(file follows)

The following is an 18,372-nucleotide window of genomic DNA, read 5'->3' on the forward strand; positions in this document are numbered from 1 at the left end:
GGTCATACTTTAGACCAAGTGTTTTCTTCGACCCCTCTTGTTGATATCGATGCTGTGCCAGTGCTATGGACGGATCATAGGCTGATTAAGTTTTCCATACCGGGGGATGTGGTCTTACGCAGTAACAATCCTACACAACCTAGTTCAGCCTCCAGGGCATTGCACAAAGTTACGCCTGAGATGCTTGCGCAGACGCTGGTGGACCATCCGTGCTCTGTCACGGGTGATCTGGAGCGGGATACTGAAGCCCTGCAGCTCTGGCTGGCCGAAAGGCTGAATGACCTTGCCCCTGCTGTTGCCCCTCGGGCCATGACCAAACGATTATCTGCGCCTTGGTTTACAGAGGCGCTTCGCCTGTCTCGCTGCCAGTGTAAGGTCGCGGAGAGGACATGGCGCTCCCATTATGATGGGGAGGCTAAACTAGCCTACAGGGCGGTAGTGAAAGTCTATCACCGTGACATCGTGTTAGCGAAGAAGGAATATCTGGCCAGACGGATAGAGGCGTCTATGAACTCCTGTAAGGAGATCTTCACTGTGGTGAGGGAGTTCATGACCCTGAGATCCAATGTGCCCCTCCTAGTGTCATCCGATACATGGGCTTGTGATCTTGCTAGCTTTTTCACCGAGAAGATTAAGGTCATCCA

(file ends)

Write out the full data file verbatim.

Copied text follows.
The following is an 18,372-nucleotide window of genomic DNA, read 5'->3' on the forward strand; positions in this document are numbered from 1 at the left end:
GGTCATACTTTAGACCAAGTGTTTTCTTCGACCCCTCTTGTTGATATCGATGCTGTGCCAGTGCTATGGACGGATCATAGGCTGATTAAGTTTTCCATACCGGGGGATGTGGTCTTACGCAGTAACAATCCTACACAACCTAGTTCAGCCTCCAGGGCATTGCACAAAGTTACGCCTGAGATGCTTGCGCAGACGCTGGTGGACCATCCGTGCTCTGTCACGGGTGATCTGGAGCGGGATACTGAAGCCCTGCAGCTCTGGCTGGCCGAAAGGCTGAATGACCTTGCCCCTGCTGTTGCCCCTCGGGCCATGACCAAACGATTATCTGCGCCTTGGTTTACAGAGGCGCTTCGCCTGTCTCGCTGCCAGTGTAAGGTCGCGGAGAGGACATGGCGCTCCCATTATGATGGGGAGGCTAAACTAGCCTACAGGGCGGTAGTGAAAGTCTATCACCGTGACATCGTGTTAGCGAAGAAGGAATATCTGGCCAGACGGATAGAGGCGTCTATGAACTCCTGTAAGGAGATCTTCACTGTGGTGAGGGAGTTCATGACCCTGAGATCCAATGTGCCCCTCCTAGTGTCATCCGATACATGGGCTTGTGATCTTGCTAGCTTTTTCACCGAGAAGATTAAGGTCATCCA